Ravenous appetites and bizarre cravings are the first signs that food is an integral part of becoming a mum. But after we’ve given birth to our bub we have to be just as conscious of our calories…
Like most mums-to-be, I studied my nutritional intake like a pseudo scientist, so I had enough vitamins to ensure my baby would be a member of Mensa by the time he was in kindergarten. But… once I’d given birth (and given up breastfeeding) it was a totally different matter. Racing around after a toddler meant I was grabbing discarded rusks and filling up on carbs. After a while my flagging energy levels persuaded me to have a serious look at my diet.
So… I drew up a food diary, went to see a nutritionist and did an extreme pantry make-over. Check out how to do this in Mother Me. It recharged my energy levels, improved my mood and immune system!
Kylie Andrew is a Consultant Dietitian and on the advisory board of Fernwood’s Slimplicity program. She’s also a mum-of-two.
She says: ‘Nutrition is extremely important for mothers, even after they’ve finished breastfeeding. As mums we simply can’t afford to get sick.’
Among the key nutrients we need are calcium and iron. ‘The latest research shows women aren’t consuming enough calcium. You need to eat at least three serves a day of calcium rich dairy products to ensure strong bones’ As well as dairy you’ll find calcium in green leafy veggies, nuts and fish such as sardines.
Keeping your iron levels high will help to maximize energy levels, so eat plenty of lean meats and eggs. And avoid constipation by munching wholegrain cereals, grains and of course heaps of fruit and veggies.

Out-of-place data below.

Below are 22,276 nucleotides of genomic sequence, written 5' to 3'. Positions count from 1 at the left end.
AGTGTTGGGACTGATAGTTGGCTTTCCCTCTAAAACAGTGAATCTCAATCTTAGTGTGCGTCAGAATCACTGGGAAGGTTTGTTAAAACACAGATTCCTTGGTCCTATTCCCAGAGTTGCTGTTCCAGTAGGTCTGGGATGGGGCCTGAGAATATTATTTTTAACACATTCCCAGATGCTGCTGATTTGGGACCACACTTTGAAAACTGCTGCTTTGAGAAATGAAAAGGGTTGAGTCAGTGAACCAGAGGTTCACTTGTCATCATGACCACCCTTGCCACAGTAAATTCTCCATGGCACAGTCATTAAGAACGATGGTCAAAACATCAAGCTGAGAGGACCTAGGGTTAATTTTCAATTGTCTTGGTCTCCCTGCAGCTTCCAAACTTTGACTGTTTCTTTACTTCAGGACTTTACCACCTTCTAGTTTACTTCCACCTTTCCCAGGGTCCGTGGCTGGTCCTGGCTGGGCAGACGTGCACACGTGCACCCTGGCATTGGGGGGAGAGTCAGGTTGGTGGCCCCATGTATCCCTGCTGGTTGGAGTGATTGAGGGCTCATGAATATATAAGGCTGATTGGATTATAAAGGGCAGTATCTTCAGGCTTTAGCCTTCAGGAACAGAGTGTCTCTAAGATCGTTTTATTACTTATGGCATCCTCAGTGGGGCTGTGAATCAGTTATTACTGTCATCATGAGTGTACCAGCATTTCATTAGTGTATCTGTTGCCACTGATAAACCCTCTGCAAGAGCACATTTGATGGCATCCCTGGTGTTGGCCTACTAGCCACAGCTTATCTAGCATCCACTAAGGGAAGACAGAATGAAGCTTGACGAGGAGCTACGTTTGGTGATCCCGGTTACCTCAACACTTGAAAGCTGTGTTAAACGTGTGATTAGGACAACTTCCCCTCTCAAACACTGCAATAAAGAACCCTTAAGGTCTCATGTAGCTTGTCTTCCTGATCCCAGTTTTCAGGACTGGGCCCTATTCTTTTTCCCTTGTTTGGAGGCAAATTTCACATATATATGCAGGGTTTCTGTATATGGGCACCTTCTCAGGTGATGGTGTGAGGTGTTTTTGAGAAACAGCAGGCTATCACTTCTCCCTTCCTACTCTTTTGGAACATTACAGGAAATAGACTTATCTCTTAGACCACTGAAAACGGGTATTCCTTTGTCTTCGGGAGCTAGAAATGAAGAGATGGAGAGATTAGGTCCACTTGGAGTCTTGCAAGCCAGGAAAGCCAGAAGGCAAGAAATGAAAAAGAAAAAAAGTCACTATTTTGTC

If you want to beat the bulge, then do it gradually, advises Kylie. And never work out on an empty stomach, as you’ll be training tired,’ she says ‘a well energised body will train more effectively and achieve better results’.
It’s also important to keep your diet interesting – children don’t tend to be too adventurous, so meals can become bland. If you are cooking the kids a stir-fry– jazz up your own version with fresh herbs and spices.
Of course as your children get older, then you will find the inevitable “treat” appearing in your shopping trolley. But if you are grazing on healthy snacks and small meals through the day then you won’t be tempted to “fill-up” on junk.
Breastfeeding mums, should follow the dietary guidelines for all women, but simply be eating more of these foods. Drink plenty of water and avoid alcohol and caffeine, as these substances pass into the breast milk, so tea and coffee should be limited to no more than three per day.
And if all else fails and you do polish off the last Tim Tam, then just put yourself in the naughty corner!
This article by Katie Brown, first appeared in Fernwood magazine
* Check out Magic Miso blog for the recipe for this delicious and nutritious soup